intro -  atlas -  info -  literature -  links -  credits -  disclaimer -  copyright -  contact -  FAQ -  admin

Historical overview - Recent studies

As far as we are concerned, we [P. Diederich and E. Sérusiaux] assumed to carry on the lichenological exploration of Belgium and Luxembourg early in the eighties, starting with the epiphytic communities, and then the saxicolous ones, and trying to identify all species encountered, focusing especially on crustose species and lichenicolous fungi. We could rely on the experience of J. Lambinon, who shared with us his experience and collections, on the help of many colleagues and friends from abroad who helped us in the identification of critical taxa, and on several Dutch colleagues who are very interested in the lichen flora of our countries, especially P. P. G. van den Boom and A. M. Brand. We must not forget to mention the diligent mapping of the distribution of macrolichens in Luxembourg by E. Wagner-Schaber (1987), the recent studies conducted by students of the University of Gent (especially the PhD thesis of M. Hoffmann on epiphytic lichens and communities in western parts of Flanders, presented in 1993), and the exploration of the lichens of calcareous outcrops in the Belgian Meuse district by D. Ertz (2003).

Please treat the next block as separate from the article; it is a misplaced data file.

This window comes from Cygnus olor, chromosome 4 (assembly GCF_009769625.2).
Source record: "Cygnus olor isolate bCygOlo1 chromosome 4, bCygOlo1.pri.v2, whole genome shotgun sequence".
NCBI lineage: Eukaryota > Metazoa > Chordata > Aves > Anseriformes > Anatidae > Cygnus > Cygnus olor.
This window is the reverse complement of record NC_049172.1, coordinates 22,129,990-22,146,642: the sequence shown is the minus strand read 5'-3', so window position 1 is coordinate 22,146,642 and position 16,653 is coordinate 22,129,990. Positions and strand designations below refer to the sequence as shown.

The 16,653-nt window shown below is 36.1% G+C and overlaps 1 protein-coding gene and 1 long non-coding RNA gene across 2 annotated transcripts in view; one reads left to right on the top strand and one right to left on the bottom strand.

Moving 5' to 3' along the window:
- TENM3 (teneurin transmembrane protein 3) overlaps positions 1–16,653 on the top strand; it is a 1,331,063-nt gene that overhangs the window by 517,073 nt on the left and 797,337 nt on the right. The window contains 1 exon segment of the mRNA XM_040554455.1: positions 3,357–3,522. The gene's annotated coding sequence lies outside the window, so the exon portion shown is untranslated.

The paradox of the past fifteen years of research is obvious: on one hand, we have been able to highlight an unsuspected lichen biodiversity in the study area, including rare or poorly known species and even several which turned out to be new to science; and on the other hand, we have witnessed a major decrease and impoverishment because of the very strong impact of human activities on the environment and natural and semi-natural habitats. During that period, air pollution has dramatically changed: acid pollution has strongly decreased, but high levels of nitrates and summer-time ozone are now common, especially north of the line Sambre-Meuse-Vesdre. Almost complete obliteration of many sites of high interest has occurred; forestry management is now much more intensive and is a major threat to the lichen diversity within the study area. For dozens of species first discovered during this work, population level is so low (sometimes reduced to a few individuals only) that any stochastic event can jeopardize their future. May this internet site attract attention upon the little-known organisms that lichens and their lichenicolous fungi are: they are amongst the best indicators of our environmental quality.